Any situation which tends to weaken or destroy
Russian influence should have American sup-
port. There is no cogent reason why we should
offer the Reds any assurances to the contrary.
If the intent behind Dulles' statement was
to encourage the Soviet Union to grant more
freedom to its satellites, Dulles can be given
credit for good intentions but nothing more.
THAT IT could possibly have any such effect
is indeed remote. Far more likely is that it
will have the opposite effect-that of assuring
Russia that she is free to tighten control on her
empire without fear of serious threat from the
More than this, the Dulles "friendly reassur-
ance" to Moscow could only be disheartening
discouragement to those Russian slave states
which have already attempted rebellion, which
we are and have been trying to help and en-
courage, and to anti-Russian. anti-Communist
revolutionary elements in the other satellite
Dulles' declaration was inept, ill-timed, and
in poor judgment. It served only to weaken the
United States' position.
TODAY AND TOMORROW:
Srponftict ither tin
Cooperation On New Housing
PLANNING for the New North Campus dor-
mitory has gotten off to a good start.
Both business and education staffs as well
as the administration claim to be interested
in student suggestions for construction. This
takes on even greater import, as the North
Campus dorm will be the University's first at-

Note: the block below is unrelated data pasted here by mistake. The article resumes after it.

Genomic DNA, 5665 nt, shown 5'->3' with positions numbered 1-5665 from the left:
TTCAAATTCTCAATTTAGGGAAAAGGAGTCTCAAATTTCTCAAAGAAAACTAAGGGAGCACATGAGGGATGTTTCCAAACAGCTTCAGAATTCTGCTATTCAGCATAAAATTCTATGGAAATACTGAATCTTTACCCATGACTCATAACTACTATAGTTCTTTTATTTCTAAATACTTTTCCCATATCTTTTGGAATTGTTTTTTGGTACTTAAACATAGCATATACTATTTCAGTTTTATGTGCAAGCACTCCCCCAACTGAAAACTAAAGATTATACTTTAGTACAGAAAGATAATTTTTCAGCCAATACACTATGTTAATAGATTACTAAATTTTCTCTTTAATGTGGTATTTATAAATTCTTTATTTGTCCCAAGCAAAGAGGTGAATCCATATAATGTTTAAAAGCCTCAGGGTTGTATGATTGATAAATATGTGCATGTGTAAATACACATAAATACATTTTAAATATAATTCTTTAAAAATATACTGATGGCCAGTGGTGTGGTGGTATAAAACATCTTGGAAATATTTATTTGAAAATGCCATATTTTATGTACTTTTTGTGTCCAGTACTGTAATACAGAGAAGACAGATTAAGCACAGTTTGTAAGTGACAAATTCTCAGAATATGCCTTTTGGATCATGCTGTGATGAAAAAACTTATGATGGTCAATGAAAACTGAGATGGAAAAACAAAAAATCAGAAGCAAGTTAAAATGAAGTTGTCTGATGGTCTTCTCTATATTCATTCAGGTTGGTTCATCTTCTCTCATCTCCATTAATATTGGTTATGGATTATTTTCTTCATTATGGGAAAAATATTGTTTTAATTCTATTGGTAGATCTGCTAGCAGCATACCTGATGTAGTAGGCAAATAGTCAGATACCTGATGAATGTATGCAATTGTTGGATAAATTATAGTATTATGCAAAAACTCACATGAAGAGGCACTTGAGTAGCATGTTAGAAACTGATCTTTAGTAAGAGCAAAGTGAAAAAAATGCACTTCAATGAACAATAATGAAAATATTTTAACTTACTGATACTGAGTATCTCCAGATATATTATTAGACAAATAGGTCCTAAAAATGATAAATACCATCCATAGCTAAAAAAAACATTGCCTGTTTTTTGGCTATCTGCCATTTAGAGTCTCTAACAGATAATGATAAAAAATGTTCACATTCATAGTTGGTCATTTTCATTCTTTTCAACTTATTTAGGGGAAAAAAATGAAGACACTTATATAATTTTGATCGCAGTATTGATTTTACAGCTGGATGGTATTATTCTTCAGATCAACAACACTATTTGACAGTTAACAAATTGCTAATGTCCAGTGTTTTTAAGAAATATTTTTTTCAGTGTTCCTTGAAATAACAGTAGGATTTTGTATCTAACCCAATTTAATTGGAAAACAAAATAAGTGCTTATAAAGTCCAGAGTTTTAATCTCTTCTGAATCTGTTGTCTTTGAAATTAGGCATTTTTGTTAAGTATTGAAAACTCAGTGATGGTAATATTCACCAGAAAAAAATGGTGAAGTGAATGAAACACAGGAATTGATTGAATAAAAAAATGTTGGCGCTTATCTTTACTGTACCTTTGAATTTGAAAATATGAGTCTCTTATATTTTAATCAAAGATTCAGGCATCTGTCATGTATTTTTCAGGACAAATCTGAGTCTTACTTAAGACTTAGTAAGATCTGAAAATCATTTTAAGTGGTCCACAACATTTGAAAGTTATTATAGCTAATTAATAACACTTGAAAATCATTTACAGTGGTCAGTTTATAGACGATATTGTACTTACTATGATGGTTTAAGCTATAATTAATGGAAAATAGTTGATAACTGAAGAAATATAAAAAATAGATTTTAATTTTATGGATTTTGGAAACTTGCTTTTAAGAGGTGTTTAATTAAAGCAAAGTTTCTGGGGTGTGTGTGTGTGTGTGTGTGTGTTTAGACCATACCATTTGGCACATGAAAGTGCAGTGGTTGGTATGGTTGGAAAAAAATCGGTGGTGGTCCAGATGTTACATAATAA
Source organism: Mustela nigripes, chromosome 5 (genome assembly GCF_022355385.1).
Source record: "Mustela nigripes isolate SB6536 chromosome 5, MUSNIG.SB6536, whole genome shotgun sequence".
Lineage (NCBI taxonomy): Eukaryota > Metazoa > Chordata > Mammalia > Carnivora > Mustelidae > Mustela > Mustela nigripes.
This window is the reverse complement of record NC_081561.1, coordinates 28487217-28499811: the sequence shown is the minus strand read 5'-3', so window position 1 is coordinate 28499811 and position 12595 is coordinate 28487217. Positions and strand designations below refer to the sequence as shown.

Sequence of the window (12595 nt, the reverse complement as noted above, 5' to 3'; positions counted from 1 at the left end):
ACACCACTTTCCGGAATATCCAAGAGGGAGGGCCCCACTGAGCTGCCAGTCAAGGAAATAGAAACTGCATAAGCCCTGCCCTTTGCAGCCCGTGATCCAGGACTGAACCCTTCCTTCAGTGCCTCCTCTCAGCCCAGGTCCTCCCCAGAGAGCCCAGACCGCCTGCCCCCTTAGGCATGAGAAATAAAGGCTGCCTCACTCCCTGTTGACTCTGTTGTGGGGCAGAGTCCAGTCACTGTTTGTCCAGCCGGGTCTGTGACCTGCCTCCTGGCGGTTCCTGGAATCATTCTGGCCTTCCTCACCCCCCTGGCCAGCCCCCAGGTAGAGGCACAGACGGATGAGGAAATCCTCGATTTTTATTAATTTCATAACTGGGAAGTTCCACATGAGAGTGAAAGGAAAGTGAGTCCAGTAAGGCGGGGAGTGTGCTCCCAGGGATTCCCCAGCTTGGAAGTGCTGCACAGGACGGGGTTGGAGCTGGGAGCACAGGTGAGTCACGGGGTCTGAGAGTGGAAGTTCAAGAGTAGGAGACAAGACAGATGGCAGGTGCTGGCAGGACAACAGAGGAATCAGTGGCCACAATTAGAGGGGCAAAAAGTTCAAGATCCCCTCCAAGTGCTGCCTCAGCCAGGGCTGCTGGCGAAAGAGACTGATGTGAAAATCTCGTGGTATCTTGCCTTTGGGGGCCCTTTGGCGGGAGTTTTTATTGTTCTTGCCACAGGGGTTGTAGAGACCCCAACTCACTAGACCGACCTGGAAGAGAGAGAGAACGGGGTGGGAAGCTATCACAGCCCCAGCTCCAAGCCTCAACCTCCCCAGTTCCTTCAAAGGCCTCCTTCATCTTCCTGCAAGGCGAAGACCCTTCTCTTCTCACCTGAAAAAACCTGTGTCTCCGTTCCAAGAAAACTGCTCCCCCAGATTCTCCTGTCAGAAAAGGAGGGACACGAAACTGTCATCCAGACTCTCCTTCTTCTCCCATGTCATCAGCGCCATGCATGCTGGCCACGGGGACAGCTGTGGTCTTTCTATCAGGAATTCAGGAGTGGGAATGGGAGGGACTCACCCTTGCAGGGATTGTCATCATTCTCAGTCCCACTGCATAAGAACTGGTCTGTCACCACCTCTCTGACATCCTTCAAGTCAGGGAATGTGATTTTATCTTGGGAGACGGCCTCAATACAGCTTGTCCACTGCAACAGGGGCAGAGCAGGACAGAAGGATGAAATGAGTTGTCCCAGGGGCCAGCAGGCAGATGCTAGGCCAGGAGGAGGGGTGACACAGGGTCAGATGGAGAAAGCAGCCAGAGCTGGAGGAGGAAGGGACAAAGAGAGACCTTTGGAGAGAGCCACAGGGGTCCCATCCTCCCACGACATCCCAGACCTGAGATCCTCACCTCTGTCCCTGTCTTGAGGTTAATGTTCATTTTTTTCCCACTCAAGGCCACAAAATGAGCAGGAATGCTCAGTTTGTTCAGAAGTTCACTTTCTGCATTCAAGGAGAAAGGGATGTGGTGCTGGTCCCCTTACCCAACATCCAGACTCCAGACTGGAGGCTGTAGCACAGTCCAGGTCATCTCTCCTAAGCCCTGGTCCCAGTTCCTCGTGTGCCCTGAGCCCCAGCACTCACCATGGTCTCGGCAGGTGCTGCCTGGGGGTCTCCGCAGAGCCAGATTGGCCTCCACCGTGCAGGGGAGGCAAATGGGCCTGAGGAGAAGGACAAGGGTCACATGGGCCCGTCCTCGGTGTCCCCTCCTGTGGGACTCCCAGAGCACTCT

tempt at a planned unit where men and wo-
men will share many facilities.
In fact, the decision to construct the unit
with certain co-ed facilities was in accord with
Vice-President Lewis set the tenor for the
Residence Halls Board of Governor's meeting
Wednesday when he explained "all of us are
interested in making the best use of the new
Of course, student suggestions must be com-
patible with the interests of the administration
as well as the business staff. Some recommen-
dations will seem unreasonable to the admin-
istration .and certainlv n t will nlv a maior
lished. through various committes and an at-
mosphere of cooperation nurtured, care must
be taken to make the best use of it.
Apparently, the Inter-House Council and
Assembly committee were planning initially
with a unit for 1200 students in mind - un-
sure just what administrative plans were in
this area. Many thought that two separate units
of 1200 each were being considered.
Inter-House Council and Assembly had been
working on a plan to present to the Board of
Governors Wednesday, concerning administra-
tion of the new dorm. On short notice, they
were informed that the architect was waiting
for preliminary suggestions, and suddenly the
group had to throw together "a most prelim-
inary" report. Often hasty action is worse than
no action at all but should be avoided in the
By WALTER LIPPMANN
ALL THE evidence available here
seems to agree with the report
that there is sharp conflict inside
the Kremlin. What we do not
know as yet is how far the issues
of this conflict involve the regime
within the Soviet Union itself.
But we can be sure they do in-
volve directly and immediately
the basis of the foreign policy of